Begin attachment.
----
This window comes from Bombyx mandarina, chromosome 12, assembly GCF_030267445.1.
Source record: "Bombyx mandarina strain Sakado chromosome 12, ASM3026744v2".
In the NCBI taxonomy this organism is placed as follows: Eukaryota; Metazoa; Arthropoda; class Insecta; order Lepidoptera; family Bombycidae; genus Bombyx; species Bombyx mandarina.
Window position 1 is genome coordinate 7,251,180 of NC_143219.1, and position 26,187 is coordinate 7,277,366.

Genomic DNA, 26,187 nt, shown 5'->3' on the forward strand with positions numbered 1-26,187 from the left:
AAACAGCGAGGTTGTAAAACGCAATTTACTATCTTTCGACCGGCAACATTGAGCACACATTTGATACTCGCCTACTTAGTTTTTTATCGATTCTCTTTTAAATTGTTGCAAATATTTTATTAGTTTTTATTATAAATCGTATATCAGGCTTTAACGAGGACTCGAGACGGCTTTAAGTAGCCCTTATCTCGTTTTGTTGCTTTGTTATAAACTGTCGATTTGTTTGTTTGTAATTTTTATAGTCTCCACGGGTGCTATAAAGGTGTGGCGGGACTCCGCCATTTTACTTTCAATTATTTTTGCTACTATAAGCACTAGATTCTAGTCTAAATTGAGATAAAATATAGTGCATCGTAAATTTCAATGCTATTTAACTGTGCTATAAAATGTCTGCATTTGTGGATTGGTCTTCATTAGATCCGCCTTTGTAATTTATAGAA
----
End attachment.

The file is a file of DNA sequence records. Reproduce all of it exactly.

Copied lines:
This window comes from Bombyx mandarina, chromosome 12, assembly GCF_030267445.1.
Source record: "Bombyx mandarina strain Sakado chromosome 12, ASM3026744v2".
In the NCBI taxonomy this organism is placed as follows: Eukaryota; Metazoa; Arthropoda; class Insecta; order Lepidoptera; family Bombycidae; genus Bombyx; species Bombyx mandarina.
Window position 1 is genome coordinate 7,251,180 of NC_143219.1, and position 26,187 is coordinate 7,277,366.

Genomic DNA, 26,187 nt, shown 5'->3' on the forward strand with positions numbered 1-26,187 from the left:
AAACAGCGAGGTTGTAAAACGCAATTTACTATCTTTCGACCGGCAACATTGAGCACACATTTGATACTCGCCTACTTAGTTTTTTATCGATTCTCTTTTAAATTGTTGCAAATATTTTATTAGTTTTTATTATAAATCGTATATCAGGCTTTAACGAGGACTCGAGACGGCTTTAAGTAGCCCTTATCTCGTTTTGTTGCTTTGTTATAAACTGTCGATTTGTTTGTTTGTAATTTTTATAGTCTCCACGGGTGCTATAAAGGTGTGGCGGGACTCCGCCATTTTACTTTCAATTATTTTTGCTACTATAAGCACTAGATTCTAGTCTAAATTGAGATAAAATATAGTGCATCGTAAATTTCAATGCTATTTAACTGTGCTATAAAATGTCTGCATTTGTGGATTGGTCTTCATTAGATCCGCCTTTGTAATTTATAGAA